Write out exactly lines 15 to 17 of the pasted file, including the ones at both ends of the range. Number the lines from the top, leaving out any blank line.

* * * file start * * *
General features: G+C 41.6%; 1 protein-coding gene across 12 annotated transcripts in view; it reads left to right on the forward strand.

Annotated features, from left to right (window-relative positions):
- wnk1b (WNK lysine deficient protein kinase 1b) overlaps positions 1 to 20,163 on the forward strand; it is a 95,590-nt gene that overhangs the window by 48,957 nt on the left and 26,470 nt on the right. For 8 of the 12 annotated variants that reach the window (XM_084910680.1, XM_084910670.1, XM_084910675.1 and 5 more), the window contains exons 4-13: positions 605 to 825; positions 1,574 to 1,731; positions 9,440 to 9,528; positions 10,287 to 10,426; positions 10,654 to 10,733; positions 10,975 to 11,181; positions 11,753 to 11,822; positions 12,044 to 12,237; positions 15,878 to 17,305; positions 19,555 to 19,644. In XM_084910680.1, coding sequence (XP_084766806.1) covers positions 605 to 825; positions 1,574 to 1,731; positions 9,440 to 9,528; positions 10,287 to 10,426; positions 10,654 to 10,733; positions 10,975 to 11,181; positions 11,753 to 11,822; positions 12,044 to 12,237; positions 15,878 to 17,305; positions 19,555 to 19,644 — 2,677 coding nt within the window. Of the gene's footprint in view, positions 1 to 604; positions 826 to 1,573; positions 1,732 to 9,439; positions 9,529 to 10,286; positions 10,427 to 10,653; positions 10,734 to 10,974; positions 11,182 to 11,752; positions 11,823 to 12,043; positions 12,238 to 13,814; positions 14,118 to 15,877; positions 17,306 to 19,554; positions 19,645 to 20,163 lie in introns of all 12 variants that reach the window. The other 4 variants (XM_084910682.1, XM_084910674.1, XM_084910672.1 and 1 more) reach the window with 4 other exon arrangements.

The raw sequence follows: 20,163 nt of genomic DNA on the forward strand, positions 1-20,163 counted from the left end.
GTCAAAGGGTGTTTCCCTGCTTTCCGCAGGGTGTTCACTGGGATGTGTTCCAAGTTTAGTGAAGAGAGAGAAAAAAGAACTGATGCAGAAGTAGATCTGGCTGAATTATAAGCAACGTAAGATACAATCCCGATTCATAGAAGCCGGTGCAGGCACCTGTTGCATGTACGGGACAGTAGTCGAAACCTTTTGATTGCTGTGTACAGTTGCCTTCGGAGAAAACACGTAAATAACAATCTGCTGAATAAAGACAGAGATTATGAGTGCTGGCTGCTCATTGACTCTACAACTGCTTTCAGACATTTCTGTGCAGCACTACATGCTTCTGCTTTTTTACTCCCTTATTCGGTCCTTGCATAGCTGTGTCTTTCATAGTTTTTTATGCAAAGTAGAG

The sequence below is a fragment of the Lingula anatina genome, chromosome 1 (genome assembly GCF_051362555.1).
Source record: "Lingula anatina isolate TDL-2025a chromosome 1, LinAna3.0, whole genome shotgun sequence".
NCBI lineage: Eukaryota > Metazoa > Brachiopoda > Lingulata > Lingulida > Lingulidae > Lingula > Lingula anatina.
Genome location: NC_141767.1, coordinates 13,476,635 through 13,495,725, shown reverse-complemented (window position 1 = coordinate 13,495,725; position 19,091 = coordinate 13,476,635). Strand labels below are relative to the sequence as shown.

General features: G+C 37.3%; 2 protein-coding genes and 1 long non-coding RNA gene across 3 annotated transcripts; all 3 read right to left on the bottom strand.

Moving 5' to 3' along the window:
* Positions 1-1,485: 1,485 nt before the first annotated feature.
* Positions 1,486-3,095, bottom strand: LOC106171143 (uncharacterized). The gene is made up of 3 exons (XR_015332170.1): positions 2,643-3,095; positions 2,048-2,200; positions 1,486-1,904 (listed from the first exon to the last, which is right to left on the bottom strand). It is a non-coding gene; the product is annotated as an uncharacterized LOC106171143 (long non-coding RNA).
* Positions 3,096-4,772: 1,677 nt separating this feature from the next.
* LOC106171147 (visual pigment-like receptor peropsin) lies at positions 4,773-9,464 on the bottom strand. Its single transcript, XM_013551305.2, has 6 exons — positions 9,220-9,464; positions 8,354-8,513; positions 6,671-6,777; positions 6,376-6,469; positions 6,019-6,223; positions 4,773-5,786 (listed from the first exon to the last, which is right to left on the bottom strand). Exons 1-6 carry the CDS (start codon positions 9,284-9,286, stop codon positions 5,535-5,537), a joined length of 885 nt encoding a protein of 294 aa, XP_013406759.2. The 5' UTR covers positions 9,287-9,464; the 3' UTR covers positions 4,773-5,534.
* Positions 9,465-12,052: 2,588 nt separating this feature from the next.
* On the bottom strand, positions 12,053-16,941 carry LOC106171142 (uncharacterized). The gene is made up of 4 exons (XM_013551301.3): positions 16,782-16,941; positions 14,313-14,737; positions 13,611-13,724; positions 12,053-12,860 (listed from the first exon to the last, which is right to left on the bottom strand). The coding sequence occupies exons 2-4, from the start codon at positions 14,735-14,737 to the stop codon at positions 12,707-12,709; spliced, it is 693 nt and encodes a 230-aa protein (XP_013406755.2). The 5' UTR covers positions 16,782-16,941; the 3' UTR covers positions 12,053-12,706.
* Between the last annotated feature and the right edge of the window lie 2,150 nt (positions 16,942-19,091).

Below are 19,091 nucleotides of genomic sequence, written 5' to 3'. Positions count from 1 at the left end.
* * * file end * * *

* LOC106171147 (visual pigment-like receptor peropsin) lies at positions 4,773-9,464 on the bottom strand. Its single transcript, XM_013551305.2, has 6 exons — positions 9,220-9,464; positions 8,354-8,513; positions 6,671-6,777; positions 6,376-6,469; positions 6,019-6,223; positions 4,773-5,786 (listed from the first exon to the last, which is right to left on the bottom strand). Exons 1-6 carry the CDS (start codon positions 9,284-9,286, stop codon positions 5,535-5,537), a joined length of 885 nt encoding a protein of 294 aa, XP_013406759.2. The 5' UTR covers positions 9,287-9,464; the 3' UTR covers positions 4,773-5,534.
* Positions 9,465-12,052: 2,588 nt separating this feature from the next.
* On the bottom strand, positions 12,053-16,941 carry LOC106171142 (uncharacterized). The gene is made up of 4 exons (XM_013551301.3): positions 16,782-16,941; positions 14,313-14,737; positions 13,611-13,724; positions 12,053-12,860 (listed from the first exon to the last, which is right to left on the bottom strand). The coding sequence occupies exons 2-4, from the start codon at positions 14,735-14,737 to the stop codon at positions 12,707-12,709; spliced, it is 693 nt and encodes a 230-aa protein (XP_013406755.2). The 5' UTR covers positions 16,782-16,941; the 3' UTR covers positions 12,053-12,706.